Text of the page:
Discussion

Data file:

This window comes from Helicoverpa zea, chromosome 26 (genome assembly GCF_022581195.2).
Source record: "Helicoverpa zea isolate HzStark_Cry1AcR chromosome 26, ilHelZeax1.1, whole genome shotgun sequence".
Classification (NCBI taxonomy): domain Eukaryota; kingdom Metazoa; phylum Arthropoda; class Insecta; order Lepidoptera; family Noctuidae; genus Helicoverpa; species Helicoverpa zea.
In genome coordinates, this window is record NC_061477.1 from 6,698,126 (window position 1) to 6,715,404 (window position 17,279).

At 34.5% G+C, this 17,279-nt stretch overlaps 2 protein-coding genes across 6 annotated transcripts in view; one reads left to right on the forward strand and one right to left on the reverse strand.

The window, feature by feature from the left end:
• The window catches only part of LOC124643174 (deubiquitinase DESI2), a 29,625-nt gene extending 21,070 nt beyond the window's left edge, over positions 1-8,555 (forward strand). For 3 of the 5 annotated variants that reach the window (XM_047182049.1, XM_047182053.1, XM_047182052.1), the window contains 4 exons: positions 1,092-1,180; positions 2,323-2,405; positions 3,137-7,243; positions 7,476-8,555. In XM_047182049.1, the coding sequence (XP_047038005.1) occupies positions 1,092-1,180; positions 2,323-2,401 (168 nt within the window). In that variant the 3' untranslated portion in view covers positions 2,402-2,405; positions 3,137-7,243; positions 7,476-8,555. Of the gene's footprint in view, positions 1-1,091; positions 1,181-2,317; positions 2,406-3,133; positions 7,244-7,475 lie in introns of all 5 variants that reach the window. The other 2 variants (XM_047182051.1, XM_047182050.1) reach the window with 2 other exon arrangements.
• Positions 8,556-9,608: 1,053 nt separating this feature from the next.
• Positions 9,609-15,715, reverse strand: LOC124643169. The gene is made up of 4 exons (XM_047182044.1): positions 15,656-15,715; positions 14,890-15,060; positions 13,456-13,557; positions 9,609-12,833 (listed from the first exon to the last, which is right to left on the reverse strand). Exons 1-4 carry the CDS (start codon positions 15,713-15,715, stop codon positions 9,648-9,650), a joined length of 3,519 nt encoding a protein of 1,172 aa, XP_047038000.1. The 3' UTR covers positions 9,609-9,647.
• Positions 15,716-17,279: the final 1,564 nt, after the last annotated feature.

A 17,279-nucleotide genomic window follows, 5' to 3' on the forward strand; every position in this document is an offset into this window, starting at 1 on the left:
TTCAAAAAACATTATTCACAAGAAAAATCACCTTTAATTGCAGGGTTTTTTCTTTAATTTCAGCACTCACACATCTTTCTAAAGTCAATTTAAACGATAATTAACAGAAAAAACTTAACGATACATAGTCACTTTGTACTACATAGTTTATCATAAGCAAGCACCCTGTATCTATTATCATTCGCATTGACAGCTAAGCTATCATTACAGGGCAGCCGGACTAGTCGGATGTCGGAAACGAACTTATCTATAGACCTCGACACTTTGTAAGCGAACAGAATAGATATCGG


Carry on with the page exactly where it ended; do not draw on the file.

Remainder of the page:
These findings suggest that earlier RUX initiation in MF may improve clinical outcomes, including fewer cytopenia events, durable spleen volume response, symptom burden, and OS. Although younger age and higher baseline blood counts may have been confounders for improved clinical outcomes in this study, these factors likely reflect an earlier disease stage, and the observed outcomes support the rationale for early intervention in a real-world setting. While “watch and wait” remains a common treatment approach for newly diagnosed patients, these data suggest that patients with MF may benefit from earlier intervention. Additional studies to further evaluate the impact of early intervention are warranted.